“My child is so immature.” I hear it a lot from parents in my Coaching Discovery Sessions. It often comes at the end of their list of reasons for coming to coaching. “He is unorganized, she misses or forgets assignments, he doesn’t complete tasks, and MY CHILD IS SO IMMATURE!
Well, yes. Your ADHD child IS immature. That is exactly what ADHD is: a delayed maturity of the brain’s infrastructure including the parts used for executive functions* like attention and self-control. If your child is one of the youngest in his grade, he may appear even more immature.
Here is the encouraging news.
Your child’s brain is developing normally. It’s just developing at a slower rate. Some researchers say this development gap can be as much as 25%. So, when you think you are working with a 10-year-old, that child could be operating at the emotional or executive functioning level of an 8-year-old.
Your child can still exhibit a high degree of intelligence. In fact, most kids with ADHD rank very high on IQ tests (when they can sit down and finished them, lol). Don’t confuse a child’s abilities to understand complex academic problems and use high-level vocabulary in conversations with her ability to accept “no” as your answer to “Can I have ice cream for dinner?”
What you can do?
Stop comparing your child to other children, especially to siblings. Figure out where your child is today and work from there. If it is a life process he hasn’t mastered, break it down and re-teach it to him. If it is an inappropriate behavior, talk to her calmly and show her what a proper response looks and sounds like.
Reframe your perspective. When you feel your child is acting immature ask yourself, “How would a child 2 years younger act in this situation?” I am not advocating letting your child act inappropriately, I am asking you to check the level of “appropriateness” at which you are expecting them to act.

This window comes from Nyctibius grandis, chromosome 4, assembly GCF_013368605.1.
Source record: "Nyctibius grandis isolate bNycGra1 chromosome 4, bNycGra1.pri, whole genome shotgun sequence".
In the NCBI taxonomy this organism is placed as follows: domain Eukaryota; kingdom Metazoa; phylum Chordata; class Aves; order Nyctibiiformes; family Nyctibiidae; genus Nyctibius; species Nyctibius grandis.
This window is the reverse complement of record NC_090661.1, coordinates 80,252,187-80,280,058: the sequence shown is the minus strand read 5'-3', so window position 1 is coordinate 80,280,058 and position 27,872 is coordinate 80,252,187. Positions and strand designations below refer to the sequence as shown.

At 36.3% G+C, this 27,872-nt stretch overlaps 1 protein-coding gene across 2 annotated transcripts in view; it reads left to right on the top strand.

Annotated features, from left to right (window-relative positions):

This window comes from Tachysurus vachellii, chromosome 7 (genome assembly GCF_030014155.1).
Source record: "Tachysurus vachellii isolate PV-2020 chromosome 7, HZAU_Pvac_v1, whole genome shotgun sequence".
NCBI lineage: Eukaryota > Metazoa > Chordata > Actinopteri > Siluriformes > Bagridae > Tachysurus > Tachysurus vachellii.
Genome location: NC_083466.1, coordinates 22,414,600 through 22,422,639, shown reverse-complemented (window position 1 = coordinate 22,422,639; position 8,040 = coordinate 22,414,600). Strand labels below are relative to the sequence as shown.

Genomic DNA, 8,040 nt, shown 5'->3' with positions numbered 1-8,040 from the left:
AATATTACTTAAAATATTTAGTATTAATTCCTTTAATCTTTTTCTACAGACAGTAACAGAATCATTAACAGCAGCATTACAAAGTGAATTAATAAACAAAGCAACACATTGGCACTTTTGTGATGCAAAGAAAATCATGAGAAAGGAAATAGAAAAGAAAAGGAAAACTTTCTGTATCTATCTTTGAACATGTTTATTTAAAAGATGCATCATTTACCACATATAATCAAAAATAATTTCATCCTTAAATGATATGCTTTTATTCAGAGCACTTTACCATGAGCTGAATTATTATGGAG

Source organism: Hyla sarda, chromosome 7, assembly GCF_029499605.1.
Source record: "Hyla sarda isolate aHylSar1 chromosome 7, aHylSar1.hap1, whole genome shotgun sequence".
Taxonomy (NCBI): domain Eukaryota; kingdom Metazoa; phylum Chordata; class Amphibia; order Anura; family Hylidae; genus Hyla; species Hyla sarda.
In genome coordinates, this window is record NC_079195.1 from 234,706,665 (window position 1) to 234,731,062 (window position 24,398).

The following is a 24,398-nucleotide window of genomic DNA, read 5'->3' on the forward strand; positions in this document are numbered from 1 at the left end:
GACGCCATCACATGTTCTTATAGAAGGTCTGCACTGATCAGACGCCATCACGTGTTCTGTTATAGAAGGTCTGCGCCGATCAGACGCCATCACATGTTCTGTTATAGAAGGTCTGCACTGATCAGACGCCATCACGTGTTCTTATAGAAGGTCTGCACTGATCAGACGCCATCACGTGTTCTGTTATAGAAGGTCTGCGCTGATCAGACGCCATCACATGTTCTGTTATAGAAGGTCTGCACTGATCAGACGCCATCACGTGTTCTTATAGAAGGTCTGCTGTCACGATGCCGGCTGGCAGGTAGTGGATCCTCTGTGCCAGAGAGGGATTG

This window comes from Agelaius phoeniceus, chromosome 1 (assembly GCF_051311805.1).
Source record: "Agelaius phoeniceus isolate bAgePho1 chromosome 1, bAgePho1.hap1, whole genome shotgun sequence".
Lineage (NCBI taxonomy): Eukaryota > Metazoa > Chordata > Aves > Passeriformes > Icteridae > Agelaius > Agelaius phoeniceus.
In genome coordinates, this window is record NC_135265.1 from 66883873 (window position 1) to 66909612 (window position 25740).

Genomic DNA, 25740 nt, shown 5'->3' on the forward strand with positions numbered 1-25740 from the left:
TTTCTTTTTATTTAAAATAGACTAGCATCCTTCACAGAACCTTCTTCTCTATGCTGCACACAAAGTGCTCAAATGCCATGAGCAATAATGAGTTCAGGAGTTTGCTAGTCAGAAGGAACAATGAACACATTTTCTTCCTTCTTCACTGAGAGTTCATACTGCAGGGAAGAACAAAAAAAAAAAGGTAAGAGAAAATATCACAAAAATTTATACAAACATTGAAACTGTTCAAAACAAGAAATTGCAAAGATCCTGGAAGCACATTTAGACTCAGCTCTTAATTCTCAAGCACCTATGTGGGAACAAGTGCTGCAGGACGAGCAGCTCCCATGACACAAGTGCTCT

Be patient. On some level, your child is aware of the development gap. They realize they are getting in trouble when other kids aren’t. They realize they can’t do things that other kids can. They also realize they don’t seem to have any control over this. Encourage your child. Let them know their time for learning these things is coming and, until then, you will be there to help them any way you can.
Let me know what you think about this in the comments below.
*Executive functions are those special processes needed to accomplish a task. They include response inhibition, working memory, emotional control, sustained attention, task initiation, planning/prioritization, organization, time management, goal-directed persistence, flexibility, and metacognition.
When do they “catch up” with peers the same age?
Excellent question Shari!. The typical human brain completes its development at about age 25. So, kids like me are likely to complete our development somewhere between 25 and 30. In fact, I think this is when I learned I had to wait my turn, lol. Remember, the gap can be up to 25% but not all are that delayed. The good news is if you continue nurturing and teaching your child, they can find ways to manage around this delay and still perform at a high level. (Where teaching = finding what works best for them, not just you telling them what works for you.) Thank you for your question. I hope to hear from you again sometime.
What sort of executive function delays can be worked on with which therapies in public school with an iep?